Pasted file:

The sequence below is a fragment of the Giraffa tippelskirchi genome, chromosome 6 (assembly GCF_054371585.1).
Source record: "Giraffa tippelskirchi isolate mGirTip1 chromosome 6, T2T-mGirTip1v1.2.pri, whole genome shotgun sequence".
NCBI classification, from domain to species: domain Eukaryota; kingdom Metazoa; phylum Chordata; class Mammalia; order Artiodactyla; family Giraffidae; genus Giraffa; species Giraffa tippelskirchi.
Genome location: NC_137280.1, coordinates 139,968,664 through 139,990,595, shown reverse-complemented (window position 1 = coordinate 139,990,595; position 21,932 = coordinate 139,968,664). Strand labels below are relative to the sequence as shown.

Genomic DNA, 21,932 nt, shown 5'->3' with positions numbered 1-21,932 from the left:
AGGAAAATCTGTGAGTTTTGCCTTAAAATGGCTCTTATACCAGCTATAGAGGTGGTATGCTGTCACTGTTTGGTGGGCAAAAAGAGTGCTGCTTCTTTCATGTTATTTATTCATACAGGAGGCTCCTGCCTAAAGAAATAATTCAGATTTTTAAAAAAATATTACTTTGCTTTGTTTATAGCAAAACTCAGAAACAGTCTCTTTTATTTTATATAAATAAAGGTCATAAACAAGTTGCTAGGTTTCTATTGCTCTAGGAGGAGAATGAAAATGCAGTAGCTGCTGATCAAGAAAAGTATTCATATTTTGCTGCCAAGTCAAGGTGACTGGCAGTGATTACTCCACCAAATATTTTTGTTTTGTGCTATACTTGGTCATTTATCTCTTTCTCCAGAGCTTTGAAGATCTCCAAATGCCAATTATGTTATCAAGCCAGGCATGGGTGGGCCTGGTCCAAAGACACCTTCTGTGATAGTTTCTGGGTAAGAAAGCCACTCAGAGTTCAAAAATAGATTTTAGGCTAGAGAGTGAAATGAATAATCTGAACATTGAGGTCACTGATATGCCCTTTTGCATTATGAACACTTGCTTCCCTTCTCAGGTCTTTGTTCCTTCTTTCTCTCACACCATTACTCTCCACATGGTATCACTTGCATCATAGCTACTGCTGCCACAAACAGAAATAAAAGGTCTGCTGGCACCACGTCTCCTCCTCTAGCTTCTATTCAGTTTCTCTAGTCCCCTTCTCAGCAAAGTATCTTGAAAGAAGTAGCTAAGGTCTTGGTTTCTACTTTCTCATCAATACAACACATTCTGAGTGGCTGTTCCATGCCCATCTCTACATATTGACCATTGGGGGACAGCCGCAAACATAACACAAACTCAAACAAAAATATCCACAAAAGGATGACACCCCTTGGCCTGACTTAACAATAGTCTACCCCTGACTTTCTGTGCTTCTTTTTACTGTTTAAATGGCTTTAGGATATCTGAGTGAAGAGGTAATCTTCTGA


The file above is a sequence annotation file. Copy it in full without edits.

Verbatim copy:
The sequence below is a fragment of the Giraffa tippelskirchi genome, chromosome 6 (assembly GCF_054371585.1).
Source record: "Giraffa tippelskirchi isolate mGirTip1 chromosome 6, T2T-mGirTip1v1.2.pri, whole genome shotgun sequence".
NCBI classification, from domain to species: domain Eukaryota; kingdom Metazoa; phylum Chordata; class Mammalia; order Artiodactyla; family Giraffidae; genus Giraffa; species Giraffa tippelskirchi.
Genome location: NC_137280.1, coordinates 139,968,664 through 139,990,595, shown reverse-complemented (window position 1 = coordinate 139,990,595; position 21,932 = coordinate 139,968,664). Strand labels below are relative to the sequence as shown.

Genomic DNA, 21,932 nt, shown 5'->3' with positions numbered 1-21,932 from the left:
AGGAAAATCTGTGAGTTTTGCCTTAAAATGGCTCTTATACCAGCTATAGAGGTGGTATGCTGTCACTGTTTGGTGGGCAAAAAGAGTGCTGCTTCTTTCATGTTATTTATTCATACAGGAGGCTCCTGCCTAAAGAAATAATTCAGATTTTTAAAAAAATATTACTTTGCTTTGTTTATAGCAAAACTCAGAAACAGTCTCTTTTATTTTATATAAATAAAGGTCATAAACAAGTTGCTAGGTTTCTATTGCTCTAGGAGGAGAATGAAAATGCAGTAGCTGCTGATCAAGAAAAGTATTCATATTTTGCTGCCAAGTCAAGGTGACTGGCAGTGATTACTCCACCAAATATTTTTGTTTTGTGCTATACTTGGTCATTTATCTCTTTCTCCAGAGCTTTGAAGATCTCCAAATGCCAATTATGTTATCAAGCCAGGCATGGGTGGGCCTGGTCCAAAGACACCTTCTGTGATAGTTTCTGGGTAAGAAAGCCACTCAGAGTTCAAAAATAGATTTTAGGCTAGAGAGTGAAATGAATAATCTGAACATTGAGGTCACTGATATGCCCTTTTGCATTATGAACACTTGCTTCCCTTCTCAGGTCTTTGTTCCTTCTTTCTCTCACACCATTACTCTCCACATGGTATCACTTGCATCATAGCTACTGCTGCCACAAACAGAAATAAAAGGTCTGCTGGCACCACGTCTCCTCCTCTAGCTTCTATTCAGTTTCTCTAGTCCCCTTCTCAGCAAAGTATCTTGAAAGAAGTAGCTAAGGTCTTGGTTTCTACTTTCTCATCAATACAACACATTCTGAGTGGCTGTTCCATGCCCATCTCTACATATTGACCATTGGGGGACAGCCGCAAACATAACACAAACTCAAACAAAAATATCCACAAAAGGATGACACCCCTTGGCCTGACTTAACAATAGTCTACCCCTGACTTTCTGTGCTTCTTTTTACTGTTTAAATGGCTTTAGGATATCTGAGTGAAGAGGTAATCTTCTGA